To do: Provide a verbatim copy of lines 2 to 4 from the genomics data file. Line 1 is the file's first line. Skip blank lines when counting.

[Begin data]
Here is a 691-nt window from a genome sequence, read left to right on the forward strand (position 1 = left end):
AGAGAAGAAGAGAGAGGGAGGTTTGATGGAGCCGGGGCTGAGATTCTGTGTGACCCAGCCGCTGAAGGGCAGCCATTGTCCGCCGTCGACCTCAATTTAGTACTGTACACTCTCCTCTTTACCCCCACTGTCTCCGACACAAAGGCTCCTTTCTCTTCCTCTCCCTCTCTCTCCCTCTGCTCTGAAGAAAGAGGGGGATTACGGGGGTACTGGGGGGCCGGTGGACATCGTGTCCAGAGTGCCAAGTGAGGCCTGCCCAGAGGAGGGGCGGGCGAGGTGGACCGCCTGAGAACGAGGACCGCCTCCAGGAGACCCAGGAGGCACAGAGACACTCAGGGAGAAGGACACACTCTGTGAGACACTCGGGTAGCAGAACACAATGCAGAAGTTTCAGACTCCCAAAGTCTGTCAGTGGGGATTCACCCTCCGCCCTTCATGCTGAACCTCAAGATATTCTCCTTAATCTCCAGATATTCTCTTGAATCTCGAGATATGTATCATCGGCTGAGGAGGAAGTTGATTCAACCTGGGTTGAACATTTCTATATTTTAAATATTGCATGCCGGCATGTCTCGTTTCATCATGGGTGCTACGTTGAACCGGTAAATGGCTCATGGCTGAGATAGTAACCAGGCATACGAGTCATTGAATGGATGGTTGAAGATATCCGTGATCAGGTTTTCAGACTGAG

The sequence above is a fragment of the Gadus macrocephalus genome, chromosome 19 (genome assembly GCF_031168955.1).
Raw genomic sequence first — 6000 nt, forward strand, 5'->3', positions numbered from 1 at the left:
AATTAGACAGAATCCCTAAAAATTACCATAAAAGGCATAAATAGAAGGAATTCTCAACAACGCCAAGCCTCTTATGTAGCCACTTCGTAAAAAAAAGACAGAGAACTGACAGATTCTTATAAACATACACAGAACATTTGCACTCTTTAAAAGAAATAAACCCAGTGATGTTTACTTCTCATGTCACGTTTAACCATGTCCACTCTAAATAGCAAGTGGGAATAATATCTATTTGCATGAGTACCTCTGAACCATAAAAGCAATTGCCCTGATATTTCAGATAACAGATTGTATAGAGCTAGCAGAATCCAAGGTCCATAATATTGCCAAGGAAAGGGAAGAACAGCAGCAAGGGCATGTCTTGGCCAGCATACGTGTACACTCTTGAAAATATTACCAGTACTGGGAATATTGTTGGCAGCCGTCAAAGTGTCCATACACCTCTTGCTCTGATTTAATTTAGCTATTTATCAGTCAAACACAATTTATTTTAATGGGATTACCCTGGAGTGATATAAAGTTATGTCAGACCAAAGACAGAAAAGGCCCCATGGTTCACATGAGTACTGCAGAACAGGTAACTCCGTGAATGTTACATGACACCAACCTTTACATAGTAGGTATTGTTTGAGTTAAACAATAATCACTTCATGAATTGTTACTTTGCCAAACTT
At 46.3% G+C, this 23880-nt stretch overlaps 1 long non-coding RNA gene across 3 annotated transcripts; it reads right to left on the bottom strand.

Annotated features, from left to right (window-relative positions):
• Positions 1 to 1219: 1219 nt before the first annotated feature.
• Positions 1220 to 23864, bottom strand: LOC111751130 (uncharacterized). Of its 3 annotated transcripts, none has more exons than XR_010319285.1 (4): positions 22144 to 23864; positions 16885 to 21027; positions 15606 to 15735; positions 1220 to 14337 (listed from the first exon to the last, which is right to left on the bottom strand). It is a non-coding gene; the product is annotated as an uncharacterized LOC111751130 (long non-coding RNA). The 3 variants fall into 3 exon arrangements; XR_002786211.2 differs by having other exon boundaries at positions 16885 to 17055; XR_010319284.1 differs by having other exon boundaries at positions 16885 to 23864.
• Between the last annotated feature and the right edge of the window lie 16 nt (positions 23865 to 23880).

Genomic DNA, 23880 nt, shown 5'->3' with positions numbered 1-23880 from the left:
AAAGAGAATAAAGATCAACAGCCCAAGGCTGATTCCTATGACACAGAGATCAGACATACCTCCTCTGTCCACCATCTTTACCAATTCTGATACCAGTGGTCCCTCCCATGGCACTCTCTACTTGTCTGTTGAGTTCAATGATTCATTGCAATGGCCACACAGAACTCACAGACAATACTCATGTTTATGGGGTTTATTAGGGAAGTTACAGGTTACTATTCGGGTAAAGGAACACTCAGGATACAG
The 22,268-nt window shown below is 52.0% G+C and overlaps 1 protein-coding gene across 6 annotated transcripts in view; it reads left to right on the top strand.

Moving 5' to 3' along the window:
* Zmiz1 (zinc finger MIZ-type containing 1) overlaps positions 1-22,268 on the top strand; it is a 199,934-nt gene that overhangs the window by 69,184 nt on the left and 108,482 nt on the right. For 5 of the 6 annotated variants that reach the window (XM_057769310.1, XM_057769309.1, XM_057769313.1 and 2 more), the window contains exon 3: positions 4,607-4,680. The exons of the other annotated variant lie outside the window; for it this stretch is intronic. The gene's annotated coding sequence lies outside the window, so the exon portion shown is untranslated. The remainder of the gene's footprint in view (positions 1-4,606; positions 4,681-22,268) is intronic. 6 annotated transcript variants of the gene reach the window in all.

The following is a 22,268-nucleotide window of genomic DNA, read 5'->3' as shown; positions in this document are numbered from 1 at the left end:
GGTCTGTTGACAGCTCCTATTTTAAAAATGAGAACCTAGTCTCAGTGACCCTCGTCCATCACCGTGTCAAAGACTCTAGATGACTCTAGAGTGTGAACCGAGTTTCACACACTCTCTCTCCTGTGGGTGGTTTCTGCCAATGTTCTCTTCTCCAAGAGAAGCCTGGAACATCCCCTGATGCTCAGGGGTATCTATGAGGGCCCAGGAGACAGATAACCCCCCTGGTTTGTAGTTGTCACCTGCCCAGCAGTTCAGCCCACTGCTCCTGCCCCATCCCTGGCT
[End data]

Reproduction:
AGAGAAGAAGAGAGAGGGAGGTTTGATGGAGCCGGGGCTGAGATTCTGTGTGACCCAGCCGCTGAAGGGCAGCCATTGTCCGCCGTCGACCTCAATTTAGTACTGTACACTCTCCTCTTTACCCCCACTGTCTCCGACACAAAGGCTCCTTTCTCTTCCTCTCCCTCTCTCTCCCTCTGCTCTGAAGAAAGAGGGGGATTACGGGGGTACTGGGGGGCCGGTGGACATCGTGTCCAGAGTGCCAAGTGAGGCCTGCCCAGAGGAGGGGCGGGCGAGGTGGACCGCCTGAGAACGAGGACCGCCTCCAGGAGACCCAGGAGGCACAGAGACACTCAGGGAGAAGGACACACTCTGTGAGACACTCGGGTAGCAGAACACAATGCAGAAGTTTCAGACTCCCAAAGTCTGTCAGTGGGGATTCACCCTCCGCCCTTCATGCTGAACCTCAAGATATTCTCCTTAATCTCCAGATATTCTCTTGAATCTCGAGATATGTATCATCGGCTGAGGAGGAAGTTGATTCAACCTGGGTTGAACATTTCTATATTTTAAATATTGCATGCCGGCATGTCTCGTTTCATCATGGGTGCTACGTTGAACCGGTAAATGGCTCATGGCTGAGATAGTAACCAGGCATACGAGTCATTGAATGGATGGTTGAAGATATCCGTGATCAGGTTTTCAGACTGAG

The sequence above is a fragment of the Gadus macrocephalus genome, chromosome 19 (genome assembly GCF_031168955.1).
Raw genomic sequence first — 6000 nt, forward strand, 5'->3', positions numbered from 1 at the left: